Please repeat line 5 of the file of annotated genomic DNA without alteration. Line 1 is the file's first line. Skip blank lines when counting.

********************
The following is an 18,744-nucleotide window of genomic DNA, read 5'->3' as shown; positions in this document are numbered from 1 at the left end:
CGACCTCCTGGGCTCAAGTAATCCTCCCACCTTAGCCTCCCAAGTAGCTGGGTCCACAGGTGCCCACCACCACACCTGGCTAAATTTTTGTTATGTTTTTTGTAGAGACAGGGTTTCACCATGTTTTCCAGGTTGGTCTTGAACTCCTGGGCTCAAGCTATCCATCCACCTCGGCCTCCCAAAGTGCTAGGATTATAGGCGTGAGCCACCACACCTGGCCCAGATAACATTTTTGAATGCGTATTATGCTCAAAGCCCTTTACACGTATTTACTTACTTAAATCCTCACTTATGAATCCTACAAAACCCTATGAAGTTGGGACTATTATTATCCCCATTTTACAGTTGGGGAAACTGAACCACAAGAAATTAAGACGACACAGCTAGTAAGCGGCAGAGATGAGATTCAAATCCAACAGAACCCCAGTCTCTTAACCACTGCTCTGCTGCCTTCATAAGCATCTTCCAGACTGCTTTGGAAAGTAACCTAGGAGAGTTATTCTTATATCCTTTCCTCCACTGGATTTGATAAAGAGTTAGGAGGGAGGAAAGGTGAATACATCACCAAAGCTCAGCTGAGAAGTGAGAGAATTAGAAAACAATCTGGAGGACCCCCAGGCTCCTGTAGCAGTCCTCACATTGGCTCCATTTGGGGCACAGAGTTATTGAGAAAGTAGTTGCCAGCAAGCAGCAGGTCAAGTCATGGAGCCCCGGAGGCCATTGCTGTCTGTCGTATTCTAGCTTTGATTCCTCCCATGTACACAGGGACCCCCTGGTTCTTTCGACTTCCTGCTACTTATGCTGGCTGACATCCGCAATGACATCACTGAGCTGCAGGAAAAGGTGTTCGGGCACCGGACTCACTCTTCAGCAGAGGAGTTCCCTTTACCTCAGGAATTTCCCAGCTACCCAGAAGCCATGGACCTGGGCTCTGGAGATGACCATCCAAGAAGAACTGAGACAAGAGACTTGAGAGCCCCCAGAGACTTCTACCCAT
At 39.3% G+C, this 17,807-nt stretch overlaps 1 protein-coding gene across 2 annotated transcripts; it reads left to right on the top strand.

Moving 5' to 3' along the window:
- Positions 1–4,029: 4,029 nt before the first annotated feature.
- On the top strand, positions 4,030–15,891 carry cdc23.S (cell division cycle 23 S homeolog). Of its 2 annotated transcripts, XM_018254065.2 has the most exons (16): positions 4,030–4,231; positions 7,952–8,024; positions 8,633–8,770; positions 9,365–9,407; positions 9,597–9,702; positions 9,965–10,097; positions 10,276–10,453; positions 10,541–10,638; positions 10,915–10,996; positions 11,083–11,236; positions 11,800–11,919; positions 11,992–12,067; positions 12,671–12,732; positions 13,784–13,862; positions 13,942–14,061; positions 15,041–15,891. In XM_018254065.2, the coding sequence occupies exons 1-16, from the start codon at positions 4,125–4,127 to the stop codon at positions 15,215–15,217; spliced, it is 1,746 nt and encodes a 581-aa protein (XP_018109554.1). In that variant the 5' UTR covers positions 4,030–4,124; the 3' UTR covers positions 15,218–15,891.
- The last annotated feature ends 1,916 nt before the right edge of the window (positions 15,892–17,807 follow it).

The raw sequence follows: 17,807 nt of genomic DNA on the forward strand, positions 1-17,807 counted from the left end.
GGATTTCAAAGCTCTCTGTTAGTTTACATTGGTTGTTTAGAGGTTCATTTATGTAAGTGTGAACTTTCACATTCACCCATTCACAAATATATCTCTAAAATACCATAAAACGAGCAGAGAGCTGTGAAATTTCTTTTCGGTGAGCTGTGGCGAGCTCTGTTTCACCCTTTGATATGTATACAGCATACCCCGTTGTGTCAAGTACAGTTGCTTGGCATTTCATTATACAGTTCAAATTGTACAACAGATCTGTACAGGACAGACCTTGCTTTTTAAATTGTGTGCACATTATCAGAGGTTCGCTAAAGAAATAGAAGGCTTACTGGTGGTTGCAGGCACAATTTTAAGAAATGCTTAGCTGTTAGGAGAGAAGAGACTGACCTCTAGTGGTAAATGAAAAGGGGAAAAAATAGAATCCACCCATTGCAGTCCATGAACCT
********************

- Positions 1–4,029: 4,029 nt before the first annotated feature.